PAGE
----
The closest official weather observation station is McGrath, Alaska, which is 82 nautical miles west southwest of the accident site. At 1416, an Aviation Routine Weather Report (METAR) was reporting, in part: Wind, 210 degrees (true) at 5 knots; visibility, 8 statute miles in light rain; clouds, 300 feet scattered, 2,900 feet broken, 3,400 feet overcast; temperature, 48 degrees F; dew point, 46 degrees F; altimeter, 29.57 inHg.
The lodge owner described the weather as scattered clouds, and calm winds.
There was no communication received from the airplane.
AIRPORT AND GROUND FACILITIES
The operator stated that the gravel surfaced airstrip is oriented north/south, and is about 1,000 feet long, and about 40 feet wide. The runway slopes slightly downhill to the south, toward Amos Lake. Trees are located along the sides and at the departure end. The lodge owner confirmed the runway length as 1,000 feet.
WRECKAGE AND IMPACT INFORMATION
During recovery operations, recovery personnel noted that they saw a swath of damaged and cut tree branches from the departure end of the runway to the impact site at Amos lake. The cut trees and branches were only found along the left side of the airplane's path through the trees. The path of the airplane curved to the right from the end of the runway to the lake. Several cut segments of tree branches were transported to the recovery yard with the wreckage.
The National Transportation Safety Board investigator-in-charge (IIC), and the parties to the investigation, examined the airplane wreckage at a recovery yard in Wasilla, Alaska, on October 30, 2007. The engines were externally examined at the recovery yard on November 7, during which the propellers were removed to facilitate crating of the engines for shipment.
The entire nose section, from about airframe station 74, including the cockpit floor with the front seats attached and the nose gear assembly, was separated from the fuselage. The instrument panel, and the vertical sidewalls of the cockpit, were displaced downward and to the left. The center cockpit console, along with the flight control columns, engine power levers, and the lower third of the aft "broom closet" containing portions of the flight control push-pull tubes, remained attached to the cockpit floor.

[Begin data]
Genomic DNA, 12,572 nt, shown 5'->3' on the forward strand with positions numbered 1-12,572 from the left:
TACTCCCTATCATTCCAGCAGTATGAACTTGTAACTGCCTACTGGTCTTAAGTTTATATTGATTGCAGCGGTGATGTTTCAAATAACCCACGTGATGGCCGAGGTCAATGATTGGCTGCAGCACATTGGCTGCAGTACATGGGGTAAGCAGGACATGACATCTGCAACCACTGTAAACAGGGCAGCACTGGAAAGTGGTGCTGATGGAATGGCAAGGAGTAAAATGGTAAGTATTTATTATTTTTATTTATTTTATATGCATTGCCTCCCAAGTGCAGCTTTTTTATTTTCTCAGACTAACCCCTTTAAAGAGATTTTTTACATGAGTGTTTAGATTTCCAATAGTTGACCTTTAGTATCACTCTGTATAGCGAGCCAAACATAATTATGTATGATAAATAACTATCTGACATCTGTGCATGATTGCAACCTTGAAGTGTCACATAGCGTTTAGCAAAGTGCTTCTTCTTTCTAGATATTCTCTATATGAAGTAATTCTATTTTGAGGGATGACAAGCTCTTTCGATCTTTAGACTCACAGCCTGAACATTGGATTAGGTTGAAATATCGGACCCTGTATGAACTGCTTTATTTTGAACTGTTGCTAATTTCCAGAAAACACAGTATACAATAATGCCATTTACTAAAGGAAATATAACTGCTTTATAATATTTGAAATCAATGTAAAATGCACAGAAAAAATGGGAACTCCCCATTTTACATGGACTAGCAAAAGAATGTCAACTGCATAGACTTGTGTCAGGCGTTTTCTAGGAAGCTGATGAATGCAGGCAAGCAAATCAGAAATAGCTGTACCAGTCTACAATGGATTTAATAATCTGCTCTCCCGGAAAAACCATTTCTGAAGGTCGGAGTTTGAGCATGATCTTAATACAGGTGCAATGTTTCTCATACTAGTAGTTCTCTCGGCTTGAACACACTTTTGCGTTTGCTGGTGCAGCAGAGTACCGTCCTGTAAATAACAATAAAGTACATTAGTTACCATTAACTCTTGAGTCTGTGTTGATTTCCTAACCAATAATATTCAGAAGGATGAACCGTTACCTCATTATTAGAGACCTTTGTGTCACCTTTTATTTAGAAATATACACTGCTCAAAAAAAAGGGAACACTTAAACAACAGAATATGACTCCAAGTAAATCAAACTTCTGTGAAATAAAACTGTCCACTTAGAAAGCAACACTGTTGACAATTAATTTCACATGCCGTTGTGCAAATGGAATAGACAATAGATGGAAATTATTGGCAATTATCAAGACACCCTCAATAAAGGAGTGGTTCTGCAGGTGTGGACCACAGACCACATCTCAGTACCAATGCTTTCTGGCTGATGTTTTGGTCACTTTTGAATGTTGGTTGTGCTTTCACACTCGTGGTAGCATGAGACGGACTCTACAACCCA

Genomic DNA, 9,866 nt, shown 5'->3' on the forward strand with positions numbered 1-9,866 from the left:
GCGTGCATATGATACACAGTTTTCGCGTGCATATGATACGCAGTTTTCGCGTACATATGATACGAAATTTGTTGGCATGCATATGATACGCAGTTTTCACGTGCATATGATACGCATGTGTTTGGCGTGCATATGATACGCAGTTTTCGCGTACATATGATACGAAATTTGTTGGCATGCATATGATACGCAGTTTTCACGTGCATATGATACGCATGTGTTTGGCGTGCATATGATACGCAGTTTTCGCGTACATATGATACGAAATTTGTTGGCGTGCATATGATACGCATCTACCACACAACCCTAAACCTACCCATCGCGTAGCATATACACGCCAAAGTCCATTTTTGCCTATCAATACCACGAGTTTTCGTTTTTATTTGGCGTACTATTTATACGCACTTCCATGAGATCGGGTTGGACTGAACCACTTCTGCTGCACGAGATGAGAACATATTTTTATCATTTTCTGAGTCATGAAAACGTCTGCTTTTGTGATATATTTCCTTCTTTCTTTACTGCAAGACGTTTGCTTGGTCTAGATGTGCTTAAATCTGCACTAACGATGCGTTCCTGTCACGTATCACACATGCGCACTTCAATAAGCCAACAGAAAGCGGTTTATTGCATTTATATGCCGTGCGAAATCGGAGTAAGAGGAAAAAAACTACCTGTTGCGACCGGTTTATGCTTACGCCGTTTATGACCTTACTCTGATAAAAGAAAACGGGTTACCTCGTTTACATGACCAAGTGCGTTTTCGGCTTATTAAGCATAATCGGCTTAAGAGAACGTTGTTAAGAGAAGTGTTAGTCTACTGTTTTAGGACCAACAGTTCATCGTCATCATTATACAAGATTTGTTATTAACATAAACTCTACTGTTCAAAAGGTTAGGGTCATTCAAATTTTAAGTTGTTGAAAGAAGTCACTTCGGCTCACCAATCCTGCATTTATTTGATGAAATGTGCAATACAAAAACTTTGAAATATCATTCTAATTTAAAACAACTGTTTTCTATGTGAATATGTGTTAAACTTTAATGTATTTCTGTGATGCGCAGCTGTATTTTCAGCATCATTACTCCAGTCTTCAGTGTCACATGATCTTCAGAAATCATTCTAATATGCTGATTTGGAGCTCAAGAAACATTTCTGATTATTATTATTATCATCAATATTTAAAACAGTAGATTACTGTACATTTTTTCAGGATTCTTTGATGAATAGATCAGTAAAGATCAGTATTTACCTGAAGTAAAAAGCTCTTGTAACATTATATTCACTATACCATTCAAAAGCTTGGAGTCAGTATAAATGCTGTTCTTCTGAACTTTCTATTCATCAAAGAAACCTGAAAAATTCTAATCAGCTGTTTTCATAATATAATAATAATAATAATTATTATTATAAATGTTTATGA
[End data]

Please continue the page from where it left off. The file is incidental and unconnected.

The upper two thirds of the broom closet, and the flight deck roof console containing the fuel selectors, flight control lock lever, and the engine feather handles, was separated from the cockpit floor and the cockpit ceiling. The deck roof console was dented and deformed. The left and right engine fuel selectors were in the "OFF" position. The balance cock lever, utilized to interconnect the left and right fuel tanks, was in the "OFF" position. The flight control lever was in the "Unlocked" position. The red-painted left engine feather "T" handle was broken at the top of its shaft, and a red smear of paint was found in a dented area of the panel, adjacent to the broken handle shaft. The right engine feather "T" handle was in place, but the shaft was broken about 2 inches below the top of the handle.
The flap selector was in the full down position, and the flaps appeared to be in the full down position. The power levers were about in the air start position (midrange), and the engine rpm levers were about in the air start position (also midrange).
Aft of the pilot's seat, the fuselage was intact, however the leading edges of the landing gear sponsons and lift struts had aft crushing and denting. The empennage appeared to be undamaged.
The front windshield, with various gauges and switches still attached along its upper edge, was separated from the instrument panel and fuselage.
The right wing was bent aft and upward, and separated just outboard from the lift strut attach point. The aileron remained attached to the separated segment. The leading edge had several aft crush points and denting. The leading edge of the left wing had several aft crush points and denting.
Application of air pressure into the fuel lines in each wing revealed that the right wing-mounted fuel valve was "ON." The left wing fuel valve was "OFF." The fuel valve control cables, leading from the cockpit to the wings, were cut during disassembly of the wings for recovery.